The earliest Kinetic Sculpture I saw as a child was in Horsham high street. Rising Universe, more commonly known to locals as Shelley Fountain, or by the artist as Cosmic Cycle was a large kinetic water sculpture created by the artist Angela Conner. As stated on her website, Cosmic Cycle is…
“45ft plaza feature consisting of four satellite water mobiles and one 28ft high centre piece. Sphere rises and falls with weight of the water, dispensing a torrent of 7 ½ tons of water in a rhythmic cycle.” (Conner, A, 1996)
I remember, as a child, standing and waiting for the water to cascade out of the bottom, even though I was slightly terrified of it. It was an incredibly overpowering piece of art, that was not only visual, but the sound of 7 and a half tonnes of water gushing down into the basin and the force would beat it way though your chest. I didn’t understand it as art when I was a young child, it wasn’t until I was older, I could appreciate it as a kinetic sculpture. It was removed in 2016 as the council deemed it to have completed its life within the town centre, i’m not sure how true this is, or if the real reason it got removed was because teenagers kept filling the basin with bottles of washing up liquid!
I have only recently looked into Conner as an artist, and it was interesting to find this statement about the way she thinks about and constructs her sculptures;
“Working with whatever materials suit her idea, Conner’s mobile sculptures move with water, tip in the wind, play with gravity, light, and shadow. Mirroring natural forces, they seek to evoke in their viewer the feelings experienced in the increasingly rare moments when one slows down and engages with our surroundings.” (Conner, 2013)
Other works of Conner’s often include the use of these natural materials and forces spoken about, especially wind and water. The smooth movements of Conner’s work is something I can connect and identify with, the very slight movement of sculptures and objects can evoke feelings of calmness but also uneasiness. Her work is aesthetically engaging and makes you asses the space around you and the space you are inhibiting, even though, most of the time, this space is vast and outside.
One of the possibility’s of kinetic sculpture is that is has the ability to make you extremely aware of the space it surrounds, which you as the viewer are inhibiting. Not only though movement, but also though scale. Secondly, kinetic sculpture changes the properties of a once static object/sculpture. As soon as movement is invited into a sculpture, the viewer can instantly feel connected to the piece of work in an anthropomorphic way. All movement throughout the world is spoken about in relation to the human body and how we move, whether this is a choice or not, its something we all do, and by doing so, a kinetic sculpture can evoke different feelings to a static, non-moving sculpture.
Discovering the Kinetic within my Practice
Exploring Kinetic art is not a process I thought I would be going through on my MA course, in fact, I thought I would still be dealing with kitting and installation art, at first I found it difficult to see how I got to this point, but after some back ready through photos and sketchbooks I have been able to discover the clear connection and stepping stones I used to get to this point.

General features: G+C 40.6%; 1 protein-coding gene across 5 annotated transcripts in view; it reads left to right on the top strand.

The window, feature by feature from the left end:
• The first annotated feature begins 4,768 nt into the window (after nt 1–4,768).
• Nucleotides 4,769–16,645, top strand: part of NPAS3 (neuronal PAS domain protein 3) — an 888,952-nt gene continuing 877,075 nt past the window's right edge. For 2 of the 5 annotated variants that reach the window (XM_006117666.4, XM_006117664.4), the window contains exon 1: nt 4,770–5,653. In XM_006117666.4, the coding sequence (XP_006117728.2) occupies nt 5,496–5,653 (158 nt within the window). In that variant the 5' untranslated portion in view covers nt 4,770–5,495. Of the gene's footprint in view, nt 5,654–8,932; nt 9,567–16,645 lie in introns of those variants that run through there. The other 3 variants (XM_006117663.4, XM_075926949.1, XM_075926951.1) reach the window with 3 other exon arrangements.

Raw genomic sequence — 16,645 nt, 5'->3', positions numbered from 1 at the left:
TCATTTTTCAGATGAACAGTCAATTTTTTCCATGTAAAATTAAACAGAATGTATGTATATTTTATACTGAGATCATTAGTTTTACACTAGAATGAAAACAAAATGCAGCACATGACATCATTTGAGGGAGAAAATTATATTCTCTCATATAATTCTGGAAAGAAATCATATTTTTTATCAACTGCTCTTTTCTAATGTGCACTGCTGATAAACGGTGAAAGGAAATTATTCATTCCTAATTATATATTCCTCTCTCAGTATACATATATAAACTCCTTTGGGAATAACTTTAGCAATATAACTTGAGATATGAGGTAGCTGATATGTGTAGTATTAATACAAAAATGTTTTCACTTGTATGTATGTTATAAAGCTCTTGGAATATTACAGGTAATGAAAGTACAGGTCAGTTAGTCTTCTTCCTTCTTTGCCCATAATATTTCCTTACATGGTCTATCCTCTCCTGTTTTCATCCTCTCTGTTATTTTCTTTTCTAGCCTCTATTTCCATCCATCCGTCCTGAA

Movement (2017) is a selection of short clips I have put together, displaying just a few pieces of work I explored last summer and how they where affected by movement.
Ultimately, every piece of work in this video has been spun or moved by hand and left to continue rotating, because of this, the work couldn’t be called kinetic art, as it only was whilst I physically moved it.
Definition of Kinetic Art;
“Kinetic art is a term that today most often refers to three-dimensional sculptures and figures such as mobiles that move naturally or are machine operated. The moving parts are generally powered by wind, a motor or the observer.”
After reading this statement, I realized my interest in kinetic art can be drawn further back than summer 2017. My final piece for my Fine Art Degree in 2016 was an installation that moved as the doors where opened near the work, and as the viewer walked through and around the hanging structures. This allowed the work to be powered by both the wind and the observer.
Kinetic Rain (A Ballet of Raindrops) 2012
Kinetic Rain is an installation piece in Changi Airport, this beautiful kinetic installation is composed of 608 aluminium raindrops covered in copper. Each raindrop is individually moved by complicated computerised system that tracks each raindrops movement through the 20 minute cycle. There are 2 halves to the installation that sometimes mirror, sometimes compliment, and sometimes respond to each other through their physical movement. This piece of work is elegant and eye catching, I have studied the shape of the sculptures and the similarities and differences between the aluminium casts and my work, I have also studied the movement and the potential of this movement within my work. I have also found it important to evaluate what movement is uncanny and what movement is sublime. Once I have established these thoughts, I can progress to think about the movement within my own installations.
Reading to take forward;
Force Fields. Phases of the Kinetic Published for the Hayward Gallery Exhbition, 2000
Being Alive: essays on movement, knowledge and description, Tim Ingold, 1948